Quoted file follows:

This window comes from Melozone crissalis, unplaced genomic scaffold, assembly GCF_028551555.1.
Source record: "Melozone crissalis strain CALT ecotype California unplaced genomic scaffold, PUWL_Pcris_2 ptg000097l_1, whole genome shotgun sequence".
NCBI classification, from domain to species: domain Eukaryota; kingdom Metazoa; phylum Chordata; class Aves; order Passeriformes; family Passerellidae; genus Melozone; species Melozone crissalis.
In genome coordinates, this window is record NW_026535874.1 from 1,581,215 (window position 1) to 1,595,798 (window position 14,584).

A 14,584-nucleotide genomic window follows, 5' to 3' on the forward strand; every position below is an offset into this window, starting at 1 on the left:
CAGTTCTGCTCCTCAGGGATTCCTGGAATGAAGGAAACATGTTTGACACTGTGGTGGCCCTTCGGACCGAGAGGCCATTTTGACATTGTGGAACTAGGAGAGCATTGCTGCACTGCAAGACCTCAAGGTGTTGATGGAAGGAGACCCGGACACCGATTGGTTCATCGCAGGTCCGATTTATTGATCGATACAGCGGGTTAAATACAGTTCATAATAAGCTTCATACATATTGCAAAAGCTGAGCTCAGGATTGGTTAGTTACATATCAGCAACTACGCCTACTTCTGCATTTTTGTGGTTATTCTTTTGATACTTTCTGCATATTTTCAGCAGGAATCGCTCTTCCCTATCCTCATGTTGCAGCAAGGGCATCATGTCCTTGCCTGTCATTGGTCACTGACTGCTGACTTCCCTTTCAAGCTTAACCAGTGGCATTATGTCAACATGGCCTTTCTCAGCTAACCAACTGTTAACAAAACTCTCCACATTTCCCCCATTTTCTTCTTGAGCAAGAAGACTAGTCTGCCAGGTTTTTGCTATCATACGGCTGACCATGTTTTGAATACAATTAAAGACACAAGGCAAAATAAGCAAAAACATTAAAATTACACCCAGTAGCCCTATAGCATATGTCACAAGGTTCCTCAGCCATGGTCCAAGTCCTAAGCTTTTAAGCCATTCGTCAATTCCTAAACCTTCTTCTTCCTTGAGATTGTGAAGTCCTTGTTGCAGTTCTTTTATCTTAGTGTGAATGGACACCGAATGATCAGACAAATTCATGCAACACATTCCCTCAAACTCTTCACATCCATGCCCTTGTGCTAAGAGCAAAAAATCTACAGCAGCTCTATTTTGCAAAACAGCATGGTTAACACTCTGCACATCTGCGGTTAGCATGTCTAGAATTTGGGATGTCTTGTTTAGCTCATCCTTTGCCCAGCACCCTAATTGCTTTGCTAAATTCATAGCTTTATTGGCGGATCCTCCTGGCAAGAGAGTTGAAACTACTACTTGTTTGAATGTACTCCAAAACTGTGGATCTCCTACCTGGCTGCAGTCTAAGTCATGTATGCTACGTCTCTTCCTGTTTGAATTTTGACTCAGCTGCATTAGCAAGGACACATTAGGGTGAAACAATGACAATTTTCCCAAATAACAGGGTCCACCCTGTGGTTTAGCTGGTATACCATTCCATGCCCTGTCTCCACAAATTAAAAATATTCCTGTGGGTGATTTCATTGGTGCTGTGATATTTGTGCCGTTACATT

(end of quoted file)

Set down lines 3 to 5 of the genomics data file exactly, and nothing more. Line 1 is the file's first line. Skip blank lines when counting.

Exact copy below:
NCBI classification, from domain to species: domain Eukaryota; kingdom Metazoa; phylum Chordata; class Aves; order Passeriformes; family Passerellidae; genus Melozone; species Melozone crissalis.
In genome coordinates, this window is record NW_026535874.1 from 1,581,215 (window position 1) to 1,595,798 (window position 14,584).

A 14,584-nucleotide genomic window follows, 5' to 3' on the forward strand; every position below is an offset into this window, starting at 1 on the left: